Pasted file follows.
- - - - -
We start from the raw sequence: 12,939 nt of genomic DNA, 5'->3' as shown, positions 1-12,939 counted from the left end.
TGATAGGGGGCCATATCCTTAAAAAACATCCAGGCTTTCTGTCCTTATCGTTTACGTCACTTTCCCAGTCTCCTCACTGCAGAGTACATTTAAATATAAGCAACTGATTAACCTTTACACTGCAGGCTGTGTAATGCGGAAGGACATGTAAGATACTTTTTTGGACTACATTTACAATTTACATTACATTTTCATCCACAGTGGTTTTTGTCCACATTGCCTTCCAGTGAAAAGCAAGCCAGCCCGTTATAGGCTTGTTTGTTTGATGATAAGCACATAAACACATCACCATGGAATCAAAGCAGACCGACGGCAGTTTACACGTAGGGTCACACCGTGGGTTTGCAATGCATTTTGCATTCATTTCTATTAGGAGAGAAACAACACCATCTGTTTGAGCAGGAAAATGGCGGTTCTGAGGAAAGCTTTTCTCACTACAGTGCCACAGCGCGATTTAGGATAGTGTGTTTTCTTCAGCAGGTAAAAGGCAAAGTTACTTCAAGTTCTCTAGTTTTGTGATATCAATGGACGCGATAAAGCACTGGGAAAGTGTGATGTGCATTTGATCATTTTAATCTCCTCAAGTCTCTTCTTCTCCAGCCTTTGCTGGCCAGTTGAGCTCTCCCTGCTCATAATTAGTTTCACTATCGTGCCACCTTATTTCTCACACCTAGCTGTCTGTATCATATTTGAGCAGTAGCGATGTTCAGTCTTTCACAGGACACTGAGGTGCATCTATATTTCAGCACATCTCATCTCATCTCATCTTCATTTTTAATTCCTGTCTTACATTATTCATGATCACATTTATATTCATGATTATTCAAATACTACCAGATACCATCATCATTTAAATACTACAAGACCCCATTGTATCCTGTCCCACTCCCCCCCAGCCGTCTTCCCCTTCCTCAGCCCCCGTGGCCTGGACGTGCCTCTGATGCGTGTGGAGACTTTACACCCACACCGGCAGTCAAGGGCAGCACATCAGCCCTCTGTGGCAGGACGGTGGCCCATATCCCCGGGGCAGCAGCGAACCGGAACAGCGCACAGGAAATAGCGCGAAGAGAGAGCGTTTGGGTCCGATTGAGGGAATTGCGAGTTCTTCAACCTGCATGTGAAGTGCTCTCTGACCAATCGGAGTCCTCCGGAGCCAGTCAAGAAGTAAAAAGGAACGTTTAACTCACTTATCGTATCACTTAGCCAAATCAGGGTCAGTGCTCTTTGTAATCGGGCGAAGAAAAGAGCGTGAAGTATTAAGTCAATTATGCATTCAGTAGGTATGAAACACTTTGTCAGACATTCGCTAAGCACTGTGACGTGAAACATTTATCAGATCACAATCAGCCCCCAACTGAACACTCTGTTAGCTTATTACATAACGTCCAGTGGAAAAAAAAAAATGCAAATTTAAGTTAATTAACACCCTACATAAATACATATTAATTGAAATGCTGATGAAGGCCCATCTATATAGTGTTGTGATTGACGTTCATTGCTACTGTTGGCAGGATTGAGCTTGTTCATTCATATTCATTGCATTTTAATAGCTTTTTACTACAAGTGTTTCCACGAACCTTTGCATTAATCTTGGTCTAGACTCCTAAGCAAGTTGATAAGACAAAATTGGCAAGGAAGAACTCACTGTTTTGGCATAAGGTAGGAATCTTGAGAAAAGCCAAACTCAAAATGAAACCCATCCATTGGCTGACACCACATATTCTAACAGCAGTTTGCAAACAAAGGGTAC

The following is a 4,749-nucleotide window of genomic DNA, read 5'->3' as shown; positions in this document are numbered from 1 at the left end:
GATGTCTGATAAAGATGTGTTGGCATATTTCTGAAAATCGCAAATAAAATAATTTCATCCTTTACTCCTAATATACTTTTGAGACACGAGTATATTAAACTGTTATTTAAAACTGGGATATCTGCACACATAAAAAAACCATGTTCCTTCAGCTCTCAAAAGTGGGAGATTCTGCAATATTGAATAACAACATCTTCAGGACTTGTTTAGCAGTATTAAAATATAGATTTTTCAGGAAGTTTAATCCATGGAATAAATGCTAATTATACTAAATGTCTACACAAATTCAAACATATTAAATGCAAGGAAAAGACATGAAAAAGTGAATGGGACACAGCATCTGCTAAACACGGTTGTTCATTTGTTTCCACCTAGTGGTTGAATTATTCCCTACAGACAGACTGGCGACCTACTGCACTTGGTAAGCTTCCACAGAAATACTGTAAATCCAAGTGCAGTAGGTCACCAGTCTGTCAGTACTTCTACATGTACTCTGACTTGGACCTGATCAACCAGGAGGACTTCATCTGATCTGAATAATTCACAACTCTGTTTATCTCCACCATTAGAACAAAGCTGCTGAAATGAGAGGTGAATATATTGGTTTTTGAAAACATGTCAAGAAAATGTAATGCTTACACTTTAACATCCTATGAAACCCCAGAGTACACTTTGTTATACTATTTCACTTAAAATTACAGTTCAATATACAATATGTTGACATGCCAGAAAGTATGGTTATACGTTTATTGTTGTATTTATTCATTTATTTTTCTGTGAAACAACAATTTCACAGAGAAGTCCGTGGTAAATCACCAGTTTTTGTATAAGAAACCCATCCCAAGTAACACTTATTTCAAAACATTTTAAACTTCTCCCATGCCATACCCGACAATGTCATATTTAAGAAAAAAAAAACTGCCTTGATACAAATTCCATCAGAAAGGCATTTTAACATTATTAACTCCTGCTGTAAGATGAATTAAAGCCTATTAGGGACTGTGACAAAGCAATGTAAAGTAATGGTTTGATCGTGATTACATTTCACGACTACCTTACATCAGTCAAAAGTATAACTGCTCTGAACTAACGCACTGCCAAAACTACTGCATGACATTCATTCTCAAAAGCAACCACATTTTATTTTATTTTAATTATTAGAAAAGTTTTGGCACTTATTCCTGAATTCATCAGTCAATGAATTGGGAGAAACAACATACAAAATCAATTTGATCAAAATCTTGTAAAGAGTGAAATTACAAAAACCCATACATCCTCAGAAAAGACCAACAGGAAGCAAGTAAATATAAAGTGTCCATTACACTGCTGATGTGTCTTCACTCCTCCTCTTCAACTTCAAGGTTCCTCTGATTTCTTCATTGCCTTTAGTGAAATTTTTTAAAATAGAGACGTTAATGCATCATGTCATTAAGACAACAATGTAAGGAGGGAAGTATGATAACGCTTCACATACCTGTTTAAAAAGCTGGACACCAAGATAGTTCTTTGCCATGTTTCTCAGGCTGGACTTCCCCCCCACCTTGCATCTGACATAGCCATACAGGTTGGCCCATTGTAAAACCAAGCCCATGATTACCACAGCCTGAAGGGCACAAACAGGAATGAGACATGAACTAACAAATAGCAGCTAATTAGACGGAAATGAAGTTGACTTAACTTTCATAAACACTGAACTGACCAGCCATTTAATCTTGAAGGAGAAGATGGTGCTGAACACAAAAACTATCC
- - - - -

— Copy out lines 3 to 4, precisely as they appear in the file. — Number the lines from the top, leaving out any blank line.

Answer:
The following is a 4,749-nucleotide window of genomic DNA, read 5'->3' as shown; positions in this document are numbered from 1 at the left end:
GATGTCTGATAAAGATGTGTTGGCATATTTCTGAAAATCGCAAATAAAATAATTTCATCCTTTACTCCTAATATACTTTTGAGACACGAGTATATTAAACTGTTATTTAAAACTGGGATATCTGCACACATAAAAAAACCATGTTCCTTCAGCTCTCAAAAGTGGGAGATTCTGCAATATTGAATAACAACATCTTCAGGACTTGTTTAGCAGTATTAAAATATAGATTTTTCAGGAAGTTTAATCCATGGAATAAATGCTAATTATACTAAATGTCTACACAAATTCAAACATATTAAATGCAAGGAAAAGACATGAAAAAGTGAATGGGACACAGCATCTGCTAAACACGGTTGTTCATTTGTTTCCACCTAGTGGTTGAATTATTCCCTACAGACAGACTGGCGACCTACTGCACTTGGTAAGCTTCCACAGAAATACTGTAAATCCAAGTGCAGTAGGTCACCAGTCTGTCAGTACTTCTACATGTACTCTGACTTGGACCTGATCAACCAGGAGGACTTCATCTGATCTGAATAATTCACAACTCTGTTTATCTCCACCATTAGAACAAAGCTGCTGAAATGAGAGGTGAATATATTGGTTTTTGAAAACATGTCAAGAAAATGTAATGCTTACACTTTAACATCCTATGAAACCCCAGAGTACACTTTGTTATACTATTTCACTTAAAATTACAGTTCAATATACAATATGTTGACATGCCAGAAAGTATGGTTATACGTTTATTGTTGTATTTATTCATTTATTTTTCTGTGAAACAACAATTTCACAGAGAAGTCCGTGGTAAATCACCAGTTTTTGTATAAGAAACCCATCCCAAGTAACACTTATTTCAAAACATTTTAAACTTCTCCCATGCCATACCCGACAATGTCATATTTAAGAAAAAAAAAACTGCCTTGATACAAATTCCATCAGAAAGGCATTTTAACATTATTAACTCCTGCTGTAAGATGAATTAAAGCCTATTAGGGACTGTGACAAAGCAATGTAAAGTAATGGTTTGATCGTGATTACATTTCACGACTACCTTACATCAGTCAAAAGTATAACTGCTCTGAACTAACGCACTGCCAAAACTACTGCATGACATTCATTCTCAAAAGCAACCACATTTTATTTTATTTTAATTATTAGAAAAGTTTTGGCACTTATTCCTGAATTCATCAGTCAATGAATTGGGAGAAACAACATACAAAATCAATTTGATCAAAATCTTGTAAAGAGTGAAATTACAAAAACCCATACATCCTCAGAAAAGACCAACAGGAAGCAAGTAAATATAAAGTGTCCATTACACTGCTGATGTGTCTTCACTCCTCCTCTTCAACTTCAAGGTTCCTCTGATTTCTTCATTGCCTTTAGTGAAATTTTTTAAAATAGAGACGTTAATGCATCATGTCATTAAGACAACAATGTAAGGAGGGAAGTATGATAACGCTTCACATACCTGTTTAAAAAGCTGGACACCAAGATAGTTCTTTGCCATGTTTCTCAGGCTGGACTTCCCCCCCACCTTGCATCTGACATAGCCATACAGGTTGGCCCATTGTAAAACCAAGCCCATGATTACCACAGCCTGAAGGGCACAAACAGGAATGAGACATGAACTAACAAATAGCAGCTAATTAGACGGAAATGAAGTTGACTTAACTTTCATAAACACTGAACTGACCAGCCATTTAATCTTGAAGGAGAAGATGGTGCTGAACACAAAAACTATCC